Archive, Education, Environment, Gun safety, Healthcare, Immigration, Issues, Wars

Jun 7 – Celebrate 80 Years of the San Diego ACLU

Join the ACLU of San Diego & Imperial Counties’ to celebrate their 80th Birthday, and 25th year as an ACLU affiliate!

This is not a stodgy, cardboard chicken dinner they’re celebrating in style, with a no-program cocktail party at Vin de Syrah in the Gaslamp. Enjoy mingling and toasting fellow civil liberties and civil rights aficionados, meet new friends, and reconnect with long-lost colleagues.

Buy your tickets here!

It’s a relatively small venue, so buy your tickets early—or risk missing out on this special, intimate celebration.

If you’re already an ACLU member, the cost for drinks and appetizers is just $25. If you have let your membership lapse, or have long been wishing to join, take advantage of a we’re-in-a-festive-spirit special: join the ACLU and the party for just $45.

Want to read about the photos on the anniversary celebration invitation? Click here for the low-down on 80 years of San Diego ACLU.

We look forward to seeing you there!
Jun 7, 2013 – 6:00 PM

Vin De Syrah Spirit & Wine Parlor
901 5th Ave, San Diego, CA



  1. As a proud “card carrying member” I think it sounds like a great event to support the ACLU and meet ‘smart people’. It’s especially important to generate interest now with the upcoming reforms of immigration laws and drug sentencing, abolition of the death penalty, and protecting voting rights.


  2. I find a request to support the ACLU by a Democratic Club offensive.

    Yes, the organization does some good but until they stop trying to remove the Mount Soledad War Memorial Cross, I will consider them a subversive organization. Their actions show they have no respect for the service of our country’s military members, including those who died for our country.


    • Ruth, I’d be genuinely surprised if the majority of club members are offended by the work of the ACLU, a tireless defender of civil liberties.

      By subversive, do you mean to imply that the ACLU uses insidious, dishonest, monetary, or violent methods to bring about change? Or do you think that the ACLU arguments that have been supported by the United States District Court for the Southern District of California (1991), the Ninth Circuit Appellate Court (1993), the California Superior Court (2005), and the United States Court of Appeals for the Ninth Circuit (2011) are subversive?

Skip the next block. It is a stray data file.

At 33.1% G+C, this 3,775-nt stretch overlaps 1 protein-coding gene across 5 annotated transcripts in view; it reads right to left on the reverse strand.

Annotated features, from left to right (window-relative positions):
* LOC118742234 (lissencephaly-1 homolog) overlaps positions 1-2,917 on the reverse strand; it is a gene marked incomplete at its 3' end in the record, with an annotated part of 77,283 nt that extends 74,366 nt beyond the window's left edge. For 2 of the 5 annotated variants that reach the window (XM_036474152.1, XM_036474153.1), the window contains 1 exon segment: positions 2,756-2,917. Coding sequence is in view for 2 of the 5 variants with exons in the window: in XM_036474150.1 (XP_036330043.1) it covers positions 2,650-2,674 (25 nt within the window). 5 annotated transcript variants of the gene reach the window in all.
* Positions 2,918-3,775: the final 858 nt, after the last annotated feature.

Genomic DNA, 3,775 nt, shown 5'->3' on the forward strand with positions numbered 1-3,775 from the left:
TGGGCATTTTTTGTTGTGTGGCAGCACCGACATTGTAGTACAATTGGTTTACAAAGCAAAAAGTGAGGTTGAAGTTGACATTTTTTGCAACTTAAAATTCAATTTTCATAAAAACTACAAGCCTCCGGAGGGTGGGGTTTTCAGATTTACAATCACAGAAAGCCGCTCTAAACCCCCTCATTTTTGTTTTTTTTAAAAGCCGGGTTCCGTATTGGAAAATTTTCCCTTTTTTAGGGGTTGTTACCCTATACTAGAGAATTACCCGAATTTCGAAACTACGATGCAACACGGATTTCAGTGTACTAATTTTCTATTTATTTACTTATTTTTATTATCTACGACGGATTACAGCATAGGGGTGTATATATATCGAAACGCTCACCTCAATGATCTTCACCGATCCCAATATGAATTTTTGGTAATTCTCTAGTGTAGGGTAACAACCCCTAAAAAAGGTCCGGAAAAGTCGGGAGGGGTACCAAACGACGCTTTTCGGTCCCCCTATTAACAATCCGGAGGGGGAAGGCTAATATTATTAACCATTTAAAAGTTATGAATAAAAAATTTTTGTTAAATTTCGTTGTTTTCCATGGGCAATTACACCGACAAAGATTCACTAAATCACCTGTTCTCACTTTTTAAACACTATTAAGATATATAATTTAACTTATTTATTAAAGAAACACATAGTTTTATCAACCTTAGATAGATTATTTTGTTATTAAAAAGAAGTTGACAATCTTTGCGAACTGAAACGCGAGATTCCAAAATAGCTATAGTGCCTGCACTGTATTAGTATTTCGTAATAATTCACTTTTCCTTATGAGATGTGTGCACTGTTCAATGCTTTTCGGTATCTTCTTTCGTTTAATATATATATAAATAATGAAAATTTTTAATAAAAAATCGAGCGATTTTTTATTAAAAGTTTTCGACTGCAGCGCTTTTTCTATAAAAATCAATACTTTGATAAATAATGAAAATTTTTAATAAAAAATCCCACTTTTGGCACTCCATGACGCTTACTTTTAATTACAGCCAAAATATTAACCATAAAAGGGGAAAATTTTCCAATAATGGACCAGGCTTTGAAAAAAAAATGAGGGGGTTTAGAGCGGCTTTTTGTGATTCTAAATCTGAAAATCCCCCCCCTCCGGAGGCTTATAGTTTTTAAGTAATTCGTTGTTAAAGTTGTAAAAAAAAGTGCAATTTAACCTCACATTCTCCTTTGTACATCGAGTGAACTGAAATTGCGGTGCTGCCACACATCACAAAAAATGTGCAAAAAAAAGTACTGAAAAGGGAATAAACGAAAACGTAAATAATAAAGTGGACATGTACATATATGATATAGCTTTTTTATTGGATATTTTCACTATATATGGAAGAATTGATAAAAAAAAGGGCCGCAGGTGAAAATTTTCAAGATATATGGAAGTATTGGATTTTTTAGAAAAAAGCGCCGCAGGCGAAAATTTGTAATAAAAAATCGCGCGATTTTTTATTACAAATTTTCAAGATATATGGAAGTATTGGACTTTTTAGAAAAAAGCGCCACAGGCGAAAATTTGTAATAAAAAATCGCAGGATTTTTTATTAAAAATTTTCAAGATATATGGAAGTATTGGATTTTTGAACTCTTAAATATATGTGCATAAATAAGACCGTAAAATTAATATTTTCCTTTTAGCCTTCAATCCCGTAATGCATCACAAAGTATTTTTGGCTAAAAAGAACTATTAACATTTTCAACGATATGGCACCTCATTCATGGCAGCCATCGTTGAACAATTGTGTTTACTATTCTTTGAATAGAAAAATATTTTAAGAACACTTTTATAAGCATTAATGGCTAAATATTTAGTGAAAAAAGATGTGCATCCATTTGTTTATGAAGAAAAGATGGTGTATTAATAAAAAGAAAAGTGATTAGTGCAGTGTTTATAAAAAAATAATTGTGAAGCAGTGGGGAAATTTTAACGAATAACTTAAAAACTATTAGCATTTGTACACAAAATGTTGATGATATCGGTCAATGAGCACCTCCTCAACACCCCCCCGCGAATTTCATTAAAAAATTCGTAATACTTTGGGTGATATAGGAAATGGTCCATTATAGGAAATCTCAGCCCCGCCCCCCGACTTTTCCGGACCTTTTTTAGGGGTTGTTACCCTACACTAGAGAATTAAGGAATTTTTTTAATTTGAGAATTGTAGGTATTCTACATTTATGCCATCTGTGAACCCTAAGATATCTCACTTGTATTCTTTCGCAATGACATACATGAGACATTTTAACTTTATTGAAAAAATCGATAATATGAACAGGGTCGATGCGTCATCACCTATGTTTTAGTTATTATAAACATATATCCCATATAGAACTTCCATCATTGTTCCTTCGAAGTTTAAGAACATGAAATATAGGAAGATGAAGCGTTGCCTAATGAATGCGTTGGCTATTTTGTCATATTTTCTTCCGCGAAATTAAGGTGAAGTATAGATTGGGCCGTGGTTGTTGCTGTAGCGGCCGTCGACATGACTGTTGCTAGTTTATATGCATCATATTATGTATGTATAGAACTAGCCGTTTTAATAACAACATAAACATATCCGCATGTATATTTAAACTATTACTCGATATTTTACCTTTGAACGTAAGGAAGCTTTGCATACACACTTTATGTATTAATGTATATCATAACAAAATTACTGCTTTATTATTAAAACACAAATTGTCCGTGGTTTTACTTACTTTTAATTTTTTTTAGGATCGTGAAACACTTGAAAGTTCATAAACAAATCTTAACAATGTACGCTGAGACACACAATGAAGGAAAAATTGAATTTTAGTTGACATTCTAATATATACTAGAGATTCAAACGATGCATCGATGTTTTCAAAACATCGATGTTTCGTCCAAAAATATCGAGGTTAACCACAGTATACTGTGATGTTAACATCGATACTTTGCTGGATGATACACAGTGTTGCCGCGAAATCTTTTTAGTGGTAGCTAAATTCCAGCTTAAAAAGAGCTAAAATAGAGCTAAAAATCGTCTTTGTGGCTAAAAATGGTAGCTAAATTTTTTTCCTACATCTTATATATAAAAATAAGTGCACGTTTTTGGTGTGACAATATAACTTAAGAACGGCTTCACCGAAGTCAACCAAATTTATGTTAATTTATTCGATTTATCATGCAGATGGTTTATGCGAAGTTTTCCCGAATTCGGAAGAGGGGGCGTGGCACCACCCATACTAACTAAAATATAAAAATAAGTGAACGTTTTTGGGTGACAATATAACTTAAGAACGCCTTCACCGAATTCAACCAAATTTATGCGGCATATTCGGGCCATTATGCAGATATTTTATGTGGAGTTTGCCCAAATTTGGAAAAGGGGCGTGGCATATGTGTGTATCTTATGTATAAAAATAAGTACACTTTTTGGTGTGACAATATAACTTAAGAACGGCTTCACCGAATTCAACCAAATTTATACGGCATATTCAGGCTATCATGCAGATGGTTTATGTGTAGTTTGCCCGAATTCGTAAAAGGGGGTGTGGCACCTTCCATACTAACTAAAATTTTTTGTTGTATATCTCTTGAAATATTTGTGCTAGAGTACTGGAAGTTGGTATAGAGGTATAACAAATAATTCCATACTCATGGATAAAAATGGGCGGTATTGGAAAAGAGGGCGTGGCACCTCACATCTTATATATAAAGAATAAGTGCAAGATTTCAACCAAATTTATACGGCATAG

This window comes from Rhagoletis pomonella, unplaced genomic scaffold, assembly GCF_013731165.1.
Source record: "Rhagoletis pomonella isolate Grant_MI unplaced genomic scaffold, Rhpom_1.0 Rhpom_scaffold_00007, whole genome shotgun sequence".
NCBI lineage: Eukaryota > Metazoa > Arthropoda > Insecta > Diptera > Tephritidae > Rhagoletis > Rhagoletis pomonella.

The Ninth Circuit ruled that the local cross is unconstitutional and the Supreme Court denied certiorari to hear the case. The ACLU’s work to support the separation of church and state respects all military service members (including the Jewish War Veterans of the United States of America) not just those whose symbol is a cross. The United States has been a country of secular laws, and I hope that it remains so. As a club I urge us to look beyond this local, petty, purposely divisive issue, to the more important work that the ACLU is actively involved with.

      I encourage all club members to make themselves aware of the ACLU’s work on immigration and drug sentencing reform, support for abolition of the death penalty, and protection of voting rights, all of which Democratic clubs can wholeheartedly support.


      • By subversive, I mean they undercut the morale of the military with some of their activities here in San Diego as related to the Mount Soledad Cross. I told their area rep, who invited me to lunch a year or so ago that until they dropped their challenge to have the cross removed, I did not care how much good they did, I would never support them beyond paying for her lunch.


  3. judi says

    You have to be kidding, Ruth. You, a pillar, are calling the ACLU “subversive” because they support removing the cross from Mt. Soledad? What happened to separation of Church and State in your philosophy? Many of the cases the ACLU takes are unpopular, but they have always been on the “right” side of the law. This is another example where they are doing what is right. Check the Ninth Circuit court decision if you doubt it. I am very disappointed in your comment and surprised that you are allowing your own bias to stand in the way of correcting a wrong.


  4. nancystew says

    I am surprised also, Ruth, that you’re so upset with the ACLU. I’m also a proud ACLU member and have been for a long time. Remember how they represented the white supremacist group that wanted to have a parade in Chicago area many yrs. ago? Offensive group for sure, but the ACLU saw the full picture and backed their right to do so. They are rightfully representing the minorities, not just the majority.